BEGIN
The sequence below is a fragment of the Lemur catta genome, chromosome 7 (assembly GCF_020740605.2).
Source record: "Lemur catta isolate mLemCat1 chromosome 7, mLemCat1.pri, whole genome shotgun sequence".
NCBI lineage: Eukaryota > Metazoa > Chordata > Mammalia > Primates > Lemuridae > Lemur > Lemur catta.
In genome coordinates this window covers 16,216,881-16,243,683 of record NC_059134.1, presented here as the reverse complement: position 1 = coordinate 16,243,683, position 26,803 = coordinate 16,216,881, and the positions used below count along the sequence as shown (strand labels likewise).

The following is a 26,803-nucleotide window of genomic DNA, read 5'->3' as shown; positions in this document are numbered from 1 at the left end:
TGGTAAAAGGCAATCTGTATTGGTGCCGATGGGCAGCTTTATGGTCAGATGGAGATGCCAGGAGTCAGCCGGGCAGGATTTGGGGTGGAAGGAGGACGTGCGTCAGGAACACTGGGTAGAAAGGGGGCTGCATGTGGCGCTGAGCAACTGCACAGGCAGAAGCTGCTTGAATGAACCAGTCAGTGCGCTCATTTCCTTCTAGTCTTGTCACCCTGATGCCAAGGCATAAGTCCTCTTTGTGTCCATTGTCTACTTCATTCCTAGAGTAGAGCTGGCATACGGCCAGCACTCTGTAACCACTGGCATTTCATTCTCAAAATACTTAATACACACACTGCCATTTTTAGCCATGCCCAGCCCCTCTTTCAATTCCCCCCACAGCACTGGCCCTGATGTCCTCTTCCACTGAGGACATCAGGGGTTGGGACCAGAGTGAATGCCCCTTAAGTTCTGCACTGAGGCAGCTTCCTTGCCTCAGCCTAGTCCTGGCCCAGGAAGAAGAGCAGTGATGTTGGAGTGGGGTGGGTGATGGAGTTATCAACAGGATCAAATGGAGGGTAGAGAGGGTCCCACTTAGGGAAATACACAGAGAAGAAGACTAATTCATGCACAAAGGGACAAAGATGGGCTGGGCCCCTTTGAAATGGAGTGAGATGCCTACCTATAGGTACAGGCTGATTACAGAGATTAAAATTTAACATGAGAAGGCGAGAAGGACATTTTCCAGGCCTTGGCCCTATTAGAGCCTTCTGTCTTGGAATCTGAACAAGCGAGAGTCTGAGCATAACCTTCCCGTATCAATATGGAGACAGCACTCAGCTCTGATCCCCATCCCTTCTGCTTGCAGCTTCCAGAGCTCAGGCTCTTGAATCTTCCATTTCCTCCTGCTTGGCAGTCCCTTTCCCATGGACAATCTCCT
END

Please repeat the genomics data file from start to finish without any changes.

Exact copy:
The sequence below is a fragment of the Lemur catta genome, chromosome 7 (assembly GCF_020740605.2).
Source record: "Lemur catta isolate mLemCat1 chromosome 7, mLemCat1.pri, whole genome shotgun sequence".
NCBI lineage: Eukaryota > Metazoa > Chordata > Mammalia > Primates > Lemuridae > Lemur > Lemur catta.
In genome coordinates this window covers 16,216,881-16,243,683 of record NC_059134.1, presented here as the reverse complement: position 1 = coordinate 16,243,683, position 26,803 = coordinate 16,216,881, and the positions used below count along the sequence as shown (strand labels likewise).

The following is a 26,803-nucleotide window of genomic DNA, read 5'->3' as shown; positions in this document are numbered from 1 at the left end:
TGGTAAAAGGCAATCTGTATTGGTGCCGATGGGCAGCTTTATGGTCAGATGGAGATGCCAGGAGTCAGCCGGGCAGGATTTGGGGTGGAAGGAGGACGTGCGTCAGGAACACTGGGTAGAAAGGGGGCTGCATGTGGCGCTGAGCAACTGCACAGGCAGAAGCTGCTTGAATGAACCAGTCAGTGCGCTCATTTCCTTCTAGTCTTGTCACCCTGATGCCAAGGCATAAGTCCTCTTTGTGTCCATTGTCTACTTCATTCCTAGAGTAGAGCTGGCATACGGCCAGCACTCTGTAACCACTGGCATTTCATTCTCAAAATACTTAATACACACACTGCCATTTTTAGCCATGCCCAGCCCCTCTTTCAATTCCCCCCACAGCACTGGCCCTGATGTCCTCTTCCACTGAGGACATCAGGGGTTGGGACCAGAGTGAATGCCCCTTAAGTTCTGCACTGAGGCAGCTTCCTTGCCTCAGCCTAGTCCTGGCCCAGGAAGAAGAGCAGTGATGTTGGAGTGGGGTGGGTGATGGAGTTATCAACAGGATCAAATGGAGGGTAGAGAGGGTCCCACTTAGGGAAATACACAGAGAAGAAGACTAATTCATGCACAAAGGGACAAAGATGGGCTGGGCCCCTTTGAAATGGAGTGAGATGCCTACCTATAGGTACAGGCTGATTACAGAGATTAAAATTTAACATGAGAAGGCGAGAAGGACATTTTCCAGGCCTTGGCCCTATTAGAGCCTTCTGTCTTGGAATCTGAACAAGCGAGAGTCTGAGCATAACCTTCCCGTATCAATATGGAGACAGCACTCAGCTCTGATCCCCATCCCTTCTGCTTGCAGCTTCCAGAGCTCAGGCTCTTGAATCTTCCATTTCCTCCTGCTTGGCAGTCCCTTTCCCATGGACAATCTCCT